At 2/03/2011 4:40 PM, Blogger Sarah M Eden said...

Excellent advice, Julie. I agree 100%!!

At 2/03/2011 8:59 PM, Anonymous Anonymous said...

So. What do you think about writer's groups or, better phrased, critique groups?

At 2/03/2011 10:01 PM, Blogger Julie Coulter Bellon said...

Anon, shhh, we can't give away all the secrets at once. ;)

At 2/03/2011 10:02 PM, Blogger Julie Coulter Bellon said...

Thanks, Sarah! :)

At 2/04/2011 10:18 AM, Blogger Melanie Goldmund said...

I think that's one of the weirdest things I've ever had to learn in this life: that there are people who do not live for books. There are people out there who don't read unless somebody tells them to -- and even then they squirm and try to get away as fast as they can. There are people out there who think that ten minutes of reading a day is a lot -- more than enough!

Blows my mind. Every time. I keep thinking they just haven't met the right book. I keep trying to introduce them, but my sons just squirm and run away as fast as they can. *sigh*

But we'll all be perfect once we're ressurrected, right?

*hopeful look*

At 2/04/2011 3:07 PM, Blogger Rebecca Talley said...

My husband recently asked if we should install bookcases in the bathroom. :)

I have piles of books in lots of places and carry one in my purse.

Great advice, Julie.

At 2/04/2011 4:09 PM, Blogger Jon Spell said...

I'm sort of iffy on the writer's conference tip. They're kind of nice in a social sort of way - seems like a lot of writers are hermits - so it's nice to be able to mingle. It might give you a little self-confidence, too. "Hey, if that guy can publish a book, so can I!" But, then you go the other direction and have authors who say they wrote 13 novels before getting one published. (sigh)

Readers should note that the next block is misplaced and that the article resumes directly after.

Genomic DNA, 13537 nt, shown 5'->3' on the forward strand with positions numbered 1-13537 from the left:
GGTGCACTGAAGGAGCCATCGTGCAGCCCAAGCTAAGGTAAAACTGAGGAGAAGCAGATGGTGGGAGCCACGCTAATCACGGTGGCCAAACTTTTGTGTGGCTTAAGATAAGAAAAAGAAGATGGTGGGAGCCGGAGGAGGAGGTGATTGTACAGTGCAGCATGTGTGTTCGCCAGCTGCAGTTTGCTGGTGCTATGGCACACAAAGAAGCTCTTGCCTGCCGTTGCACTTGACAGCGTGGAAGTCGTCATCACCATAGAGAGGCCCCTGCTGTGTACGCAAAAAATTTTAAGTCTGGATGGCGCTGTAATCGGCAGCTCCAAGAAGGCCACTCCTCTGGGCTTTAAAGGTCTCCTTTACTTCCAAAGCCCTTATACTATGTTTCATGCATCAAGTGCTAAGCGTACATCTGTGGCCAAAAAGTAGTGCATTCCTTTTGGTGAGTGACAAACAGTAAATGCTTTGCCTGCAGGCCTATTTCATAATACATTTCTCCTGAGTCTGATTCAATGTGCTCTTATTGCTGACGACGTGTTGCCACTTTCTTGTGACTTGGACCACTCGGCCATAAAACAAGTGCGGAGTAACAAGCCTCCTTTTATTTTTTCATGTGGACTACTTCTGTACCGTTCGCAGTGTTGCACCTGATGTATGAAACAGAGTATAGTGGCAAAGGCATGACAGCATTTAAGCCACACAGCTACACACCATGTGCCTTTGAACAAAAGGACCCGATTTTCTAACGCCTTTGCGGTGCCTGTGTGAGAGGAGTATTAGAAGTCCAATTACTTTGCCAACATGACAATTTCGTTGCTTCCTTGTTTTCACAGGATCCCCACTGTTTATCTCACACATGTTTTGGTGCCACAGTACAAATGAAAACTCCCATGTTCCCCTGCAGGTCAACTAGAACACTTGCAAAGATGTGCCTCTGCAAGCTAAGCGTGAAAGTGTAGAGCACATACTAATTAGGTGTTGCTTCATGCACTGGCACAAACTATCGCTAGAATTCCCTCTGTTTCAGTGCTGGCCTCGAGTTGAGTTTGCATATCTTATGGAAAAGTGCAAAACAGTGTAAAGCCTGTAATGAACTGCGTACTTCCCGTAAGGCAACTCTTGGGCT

I absolutely recommend going to at least one conference. I'm just not sure how much impact it has on getting published. Maybe I would feel differently about them if I went while having a manuscript completed.

At 2/04/2011 4:27 PM, Blogger Julie Coulter Bellon said...

Jon, the thing about writer's conferences is that if there are national agents present, you can pitch to them, get face time with them, but more often than not, they will let you submit to them with the conference name in the subject line and it gets you out of their slush pile. You also take classes that can really help your writing, do a bootcamp or first chapter contest that will get you professional feedback on your writing, as well as the social aspect of it. There is so much that can be accomplished at a writer's conference, I couldn't not recommend it.

Melanie, I have a son who doesn't like to read much and would rather be outside. I'm like you, looking for a magazine article, sports biography, any sort of story that will get him reading as much as possible. It's almost like a game now. :)

At 2/04/2011 4:28 PM, Blogger Julie Coulter Bellon said...

Thanks, Rebecca! You'll have to tell me if you really do install shelves in the bathroom. LOL

At 2/07/2011 8:47 AM, Blogger Timothy said...

Congratulations, Julie, on your two secrets. I think they are helpful and have written two blog posts that credit and link back to your work and then add some of the ways in which your secrets are helpful.

Today's post:

Tomorrow's post:

At 2/07/2011 10:10 AM, Blogger Julie Coulter Bellon said...

Tim, thanks for the link back. I really enjoyed reading your article! You made some great points of your own.

At 2/07/2011 5:53 PM, Blogger Lisa said...

I don't comment frequently but I had to give you a Shout Out about the reading being essential. BUt it has to be tuned in reading where you are carefully watching for the shifts in POV so that I can master that seamlessly as well. I really appreciate the advice. I know reading is absolutely improving my writing. Thanks so much!


Post a Comment

<< Home